Amy Roberts: Fake it ’til you make it
This weekend I had a conversation with a friend that corroborated one of my long-held suspicions: Outside of a very few specialized fields, very few people really know what they’re doing. “Everyone is just faking it,” he confirmed to me. “We’re all just working on the Penske file, waiting for the clock to strike 5 p.m.” The George Costanza reference made me realize this is not a new phenomenon — it’s been this way for at least 25 years.
My friend and I agreed there is usually (hopefully) some level of expertise involved, but for the most part, conviction often seems like a far greater asset than competence. As long as you think you’ve got the required skills (or pretend you do) and have convinced others of this, proof points are negotiable at best.
I’ve been noodling the likelihood of this philosophy for some time; the majority of my career probably. Throughout the years I’ve bluffed my way through strategy sessions, listened to numerous coworkers BS their way through an explanation, and accepted awards on behalf of my company for being an “industry leader” or the best at whatever it was we applied to be the best at and thinking, “If we are truly the best, dear god, how bad is number two?”
It makes me wonder if we’re all just googling our way through life — reciting whatever sounds good and accurate, but rarely knowing it, much less implementing it. What flabbergasts me even more is how infrequently such obvious displays of ineptitude are actually called out. More often than not, they’re explained away with more spin, more drivel, more meaningless words to get lost in. It’s nothing short of a wonder that more people aren’t dead.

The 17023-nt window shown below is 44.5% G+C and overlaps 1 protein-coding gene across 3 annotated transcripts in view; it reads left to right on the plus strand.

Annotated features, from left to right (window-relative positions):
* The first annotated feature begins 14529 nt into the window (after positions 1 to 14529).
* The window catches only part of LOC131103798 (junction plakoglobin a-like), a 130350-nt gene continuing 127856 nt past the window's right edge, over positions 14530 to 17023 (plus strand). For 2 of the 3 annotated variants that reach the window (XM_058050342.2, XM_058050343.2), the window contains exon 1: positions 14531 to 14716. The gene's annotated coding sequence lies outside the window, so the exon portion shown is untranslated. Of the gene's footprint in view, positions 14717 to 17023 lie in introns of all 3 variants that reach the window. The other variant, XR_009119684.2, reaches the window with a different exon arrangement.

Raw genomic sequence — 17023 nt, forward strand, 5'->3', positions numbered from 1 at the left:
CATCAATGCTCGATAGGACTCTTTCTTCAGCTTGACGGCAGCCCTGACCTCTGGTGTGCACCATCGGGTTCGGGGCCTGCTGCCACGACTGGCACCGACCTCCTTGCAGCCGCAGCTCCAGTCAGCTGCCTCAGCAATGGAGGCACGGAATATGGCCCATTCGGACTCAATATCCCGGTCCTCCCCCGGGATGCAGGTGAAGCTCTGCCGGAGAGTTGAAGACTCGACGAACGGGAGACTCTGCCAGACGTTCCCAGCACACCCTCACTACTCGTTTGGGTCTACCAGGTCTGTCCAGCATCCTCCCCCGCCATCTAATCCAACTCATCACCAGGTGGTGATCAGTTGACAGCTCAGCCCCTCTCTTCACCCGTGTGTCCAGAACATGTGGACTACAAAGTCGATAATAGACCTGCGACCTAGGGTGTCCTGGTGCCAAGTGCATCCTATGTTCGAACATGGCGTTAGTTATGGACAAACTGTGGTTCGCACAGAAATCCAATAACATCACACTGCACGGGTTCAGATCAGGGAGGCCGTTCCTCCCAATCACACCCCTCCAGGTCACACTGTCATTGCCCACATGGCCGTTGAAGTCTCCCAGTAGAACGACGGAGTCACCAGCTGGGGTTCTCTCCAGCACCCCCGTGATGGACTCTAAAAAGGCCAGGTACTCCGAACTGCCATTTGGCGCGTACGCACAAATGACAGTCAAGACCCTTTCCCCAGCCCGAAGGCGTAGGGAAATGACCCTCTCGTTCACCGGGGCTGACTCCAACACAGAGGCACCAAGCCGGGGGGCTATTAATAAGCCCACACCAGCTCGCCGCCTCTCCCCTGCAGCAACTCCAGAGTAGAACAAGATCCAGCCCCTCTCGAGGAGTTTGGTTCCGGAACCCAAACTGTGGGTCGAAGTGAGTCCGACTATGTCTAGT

When it comes to incompetence, whoever is in charge of UDOT’s snowplow schedule comes to mind. In two decades of living here, I’d never seen I-80 the way I saw it last Wednesday. I had an appointment in Salt Lake that I couldn’t miss — a minor surgery that had been scheduled for months. It is not an exaggeration to say the commute was worse than the procedure. The forecast called for a winter storm days in advance and by the time I had to leave Park City, it had been dumping for hours. I made the assumption someone in charge of plowing the roads had access to the same weather app and/or ability to look out the window that I have and would have done something about it. Silly me.
The stretch of interstate between Jeremy Ranch and Sugar House looked like someone was filming a movie about the winter apocalypse. Drivers just gave up and left their cars in whatever lane they were currently in — there appeared to be little attempt at moving them off to the side. Semi-truck drivers did the same. A few people smoked cigarettes while standing in the middle of I-80 on their cellphones. They seemed to be walking away from it all, with no real destination in mind. Probably because it was impossible to see the next exit. The electronic billboards requiring 4×4 or chains were comically ineffective. I saw a lot of ill-prepared drivers, unexpected pedestrians and discarded vehicles, but I didn’t see one single truck with a plow. It was as if all the plow drivers had left town the day before for a conference in Cancun.
There was coverage of the carnage on the news that night, but no explanation as to why there was no preparation for a storm that had been anticipated days prior. No one was questioned or held accountable. They must have all just looked really busy and sighed with annoyance when approached. It seems to work for a lot of professions, and road maintenance must not be that different.
Amy Roberts is a freelance writer, longtime Park City resident and the proud owner of two rescued Dalmatians, Stanley and Willis. Follow her on Twitter @amycroberts.
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